By Earl Ofari Hutchinson
“I was there.” Those are three words that I have often said over the years. They also are three words that I have always wished I couldn’t say.
I am talking about the lynching of Emmett Till. The release of the film, “Till,” based on the decades of struggle by Till’s mother Mamie Till-Moseley to get justice for her son, again is the reason I painfully say, I was there.
The film once more stirred the never-ending memory I have of Sept. 3, 1955. That was the day of Till’s funeral at Roberts Temple Church of God on Chicago’s Southside. Then I lived only a few blocks from the church. The Catholic elementary school I attended was also close to the church. Till’s family lived only a few blocks from my house.
I still remember the sometimes hushed and sometimes excited talk in my household about Till in the days before his funeral. I knew that something horrendous had happened, something almost unspeakable to his family.
The day of the funeral my father announced that he was going to pay his respects to the family. He would take me, too.
I and other children were not allowed in the church. We stood transfixed at the church entrance waiting for our parents to exit. I watched as my father stood in the line outside the church that seemed to stretch to infinity. This was no ordinary funeral but an event, and as we now know, a racial game-changing historic event.
Till’s mother demanded that her son’s casket be open. She made it clear why. She wanted the world to see what they did to her boy. The “did” was the lynching. She wanted the world to see his horribly battered, totally disfigured body.
The “they” were a pack of maniacal, murderous, vengeful white men who, with the lynching of Till, instantly put the backwater town of Money, Mississippi, on the global map.
The sight of Till’s battered body shocked my father. I still remember that vacant, near traumatized look on his face as he walked out of the church after viewing Till’s body.
He moved Zombie-like, quietly shaking his head. I did not understand then the pain and suffering that he and the thousands who viewed Till’s body that day felt.
But I knew as I watched him that this was a death that hit him and everyone in our all-Black, rigidly segregated Southside Chicago neighborhood hard. It was collective agony and suffering that he and other Blacks on my block and throughout the nation deeply felt.
If ever there was a racial lynching that screamed for federal action it was the Emmett Till case. The instant the story broke nationally, Black leaders demanded that the Justice Department and the FBI act.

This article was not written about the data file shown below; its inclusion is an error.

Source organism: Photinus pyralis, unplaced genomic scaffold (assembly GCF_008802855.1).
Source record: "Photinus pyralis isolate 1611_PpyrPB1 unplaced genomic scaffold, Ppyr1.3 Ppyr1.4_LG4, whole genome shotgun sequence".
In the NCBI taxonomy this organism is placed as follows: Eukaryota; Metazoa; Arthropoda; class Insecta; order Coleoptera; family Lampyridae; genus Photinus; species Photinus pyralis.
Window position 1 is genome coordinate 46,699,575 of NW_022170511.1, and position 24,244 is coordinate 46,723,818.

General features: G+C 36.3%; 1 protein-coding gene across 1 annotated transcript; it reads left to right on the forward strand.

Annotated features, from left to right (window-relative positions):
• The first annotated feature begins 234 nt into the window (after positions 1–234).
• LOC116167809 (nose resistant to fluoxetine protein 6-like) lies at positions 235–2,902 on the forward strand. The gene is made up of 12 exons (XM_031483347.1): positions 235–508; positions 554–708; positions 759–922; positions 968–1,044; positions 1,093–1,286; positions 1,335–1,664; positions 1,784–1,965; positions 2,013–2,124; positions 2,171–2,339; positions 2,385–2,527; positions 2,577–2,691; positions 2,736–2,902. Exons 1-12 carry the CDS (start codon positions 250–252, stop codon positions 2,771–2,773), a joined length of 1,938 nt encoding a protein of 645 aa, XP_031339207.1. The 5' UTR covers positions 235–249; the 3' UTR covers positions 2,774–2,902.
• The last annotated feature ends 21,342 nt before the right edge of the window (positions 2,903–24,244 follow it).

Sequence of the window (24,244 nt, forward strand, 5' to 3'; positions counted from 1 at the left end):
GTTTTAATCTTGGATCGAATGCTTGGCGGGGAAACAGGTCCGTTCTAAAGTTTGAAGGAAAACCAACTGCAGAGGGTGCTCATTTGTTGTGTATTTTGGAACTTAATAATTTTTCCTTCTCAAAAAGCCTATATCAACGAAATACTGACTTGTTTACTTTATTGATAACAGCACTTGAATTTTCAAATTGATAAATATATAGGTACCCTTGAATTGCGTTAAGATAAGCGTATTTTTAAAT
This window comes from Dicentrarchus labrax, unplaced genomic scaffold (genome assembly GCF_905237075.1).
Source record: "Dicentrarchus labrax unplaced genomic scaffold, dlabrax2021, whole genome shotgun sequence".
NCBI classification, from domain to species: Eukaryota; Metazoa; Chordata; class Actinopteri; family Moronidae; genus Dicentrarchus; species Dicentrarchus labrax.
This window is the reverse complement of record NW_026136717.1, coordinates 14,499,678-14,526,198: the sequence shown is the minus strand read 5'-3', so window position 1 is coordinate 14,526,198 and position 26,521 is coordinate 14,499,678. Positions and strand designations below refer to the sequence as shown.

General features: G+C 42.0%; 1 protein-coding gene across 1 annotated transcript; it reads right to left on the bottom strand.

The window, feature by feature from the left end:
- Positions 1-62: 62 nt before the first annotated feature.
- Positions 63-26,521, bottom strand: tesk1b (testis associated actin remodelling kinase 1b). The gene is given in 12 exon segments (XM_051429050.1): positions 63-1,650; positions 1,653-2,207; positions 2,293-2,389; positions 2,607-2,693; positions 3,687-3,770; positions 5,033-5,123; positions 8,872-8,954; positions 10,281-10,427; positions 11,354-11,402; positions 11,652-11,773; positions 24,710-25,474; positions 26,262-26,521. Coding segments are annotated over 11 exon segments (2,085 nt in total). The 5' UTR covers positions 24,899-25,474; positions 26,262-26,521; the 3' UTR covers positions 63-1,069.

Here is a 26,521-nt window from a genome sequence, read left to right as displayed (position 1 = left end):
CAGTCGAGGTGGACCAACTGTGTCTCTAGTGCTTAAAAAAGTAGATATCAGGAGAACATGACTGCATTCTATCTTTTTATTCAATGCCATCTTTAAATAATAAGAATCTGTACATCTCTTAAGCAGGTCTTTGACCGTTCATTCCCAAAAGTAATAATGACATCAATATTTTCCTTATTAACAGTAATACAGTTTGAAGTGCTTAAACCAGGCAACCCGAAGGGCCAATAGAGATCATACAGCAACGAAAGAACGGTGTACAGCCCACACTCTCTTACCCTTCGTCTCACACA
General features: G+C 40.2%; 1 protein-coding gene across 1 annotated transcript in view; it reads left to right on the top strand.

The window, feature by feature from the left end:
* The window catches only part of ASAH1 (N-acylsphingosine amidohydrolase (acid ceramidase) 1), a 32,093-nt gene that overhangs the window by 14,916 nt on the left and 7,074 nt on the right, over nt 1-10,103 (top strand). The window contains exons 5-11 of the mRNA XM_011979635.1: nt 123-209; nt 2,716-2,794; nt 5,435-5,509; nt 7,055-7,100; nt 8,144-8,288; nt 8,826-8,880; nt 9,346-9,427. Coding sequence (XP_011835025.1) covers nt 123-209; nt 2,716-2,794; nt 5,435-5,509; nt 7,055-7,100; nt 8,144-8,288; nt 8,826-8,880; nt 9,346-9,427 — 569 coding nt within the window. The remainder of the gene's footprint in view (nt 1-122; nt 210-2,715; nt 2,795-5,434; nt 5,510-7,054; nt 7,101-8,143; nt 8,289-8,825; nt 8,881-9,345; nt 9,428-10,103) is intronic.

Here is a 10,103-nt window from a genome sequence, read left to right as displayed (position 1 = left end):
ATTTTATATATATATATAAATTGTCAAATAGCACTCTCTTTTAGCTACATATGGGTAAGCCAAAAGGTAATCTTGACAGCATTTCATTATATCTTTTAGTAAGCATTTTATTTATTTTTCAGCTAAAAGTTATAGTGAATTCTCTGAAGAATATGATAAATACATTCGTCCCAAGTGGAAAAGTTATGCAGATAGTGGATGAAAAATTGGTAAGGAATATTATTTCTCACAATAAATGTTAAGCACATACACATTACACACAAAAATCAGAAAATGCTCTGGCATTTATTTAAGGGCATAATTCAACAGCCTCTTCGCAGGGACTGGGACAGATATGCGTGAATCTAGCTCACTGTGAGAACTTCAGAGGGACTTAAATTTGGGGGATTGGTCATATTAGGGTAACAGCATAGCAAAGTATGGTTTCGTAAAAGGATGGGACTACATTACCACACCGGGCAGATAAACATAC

This was the right demand to make given the absolute refusal of white southern sheriffs to arrest whites suspected of racial murders. In the rare cases, they were arrested, all-white juries refused to convict them.
The Till case was no exception. In a joke of a trial, the two white men who killed Till were quickly acquitted.
But that was not the end of it. The murder continued to send political shock waves across the nation.
Black leaders, labor organizations, and numerous public officials implored the Justice Department to act. Even then there was a strong suspicion that others were either directly involved in the murder or had knowledge of the killing.
Federal statutes gave the Justice Department the power to prosecute individuals on civil rights charges when state prosecutors either failed to bring charges or conducted a weak, ineffectual prosecution that resulted in acquittals.
Till was abducted at gunpoint. That made it a kidnapping case. That automatically gave federal authorities jurisdiction over the case.
They could have easily brought civil rights charges against the two principal defendants and any others who were suspected of complicity in his murder.
Till, though, was not solely a victim of a racist and hostile white jury. He was also the victim of a racially indifferent federal government.
In the pre-civil rights era, presidents and their attorneys general generally ignored or sparingly used the federal statutes to prosecute criminal civil rights cases. This had less to do with the personalities, individual preferences or even racial bigotry of the men in the White House and the Justice Department than with political expediency. They were determined not to offend the politically powerful South.
The murderers of Till are long dead. There have been many demands to prosecute Carolyn Bryant Donham. She is still alive.
It was her lie that Till sexually harassed her that proved to be Till’s extra-legal death sentence. Mississippi’s attorney general in July 2022 again declined to prosecute her.
I and others owe an eternal debt of gratitude to Till-Mobley for her long and valiant fight for justice. “Till” is a powerful testament to that fight. It is a painful film to watch. But I watched it because I was there.
Earl Ofari Hutchinson is an author and political analyst. He is the author of the forthcoming “Indicted: The Case For and Against Prosecuting Trump” (Middle Passage Press). He also is the host of the weekly Hutchinson Report at 9 a.m. Saturday mornings on KPFK 90.7 FM Los Angeles and the Pacifica Network.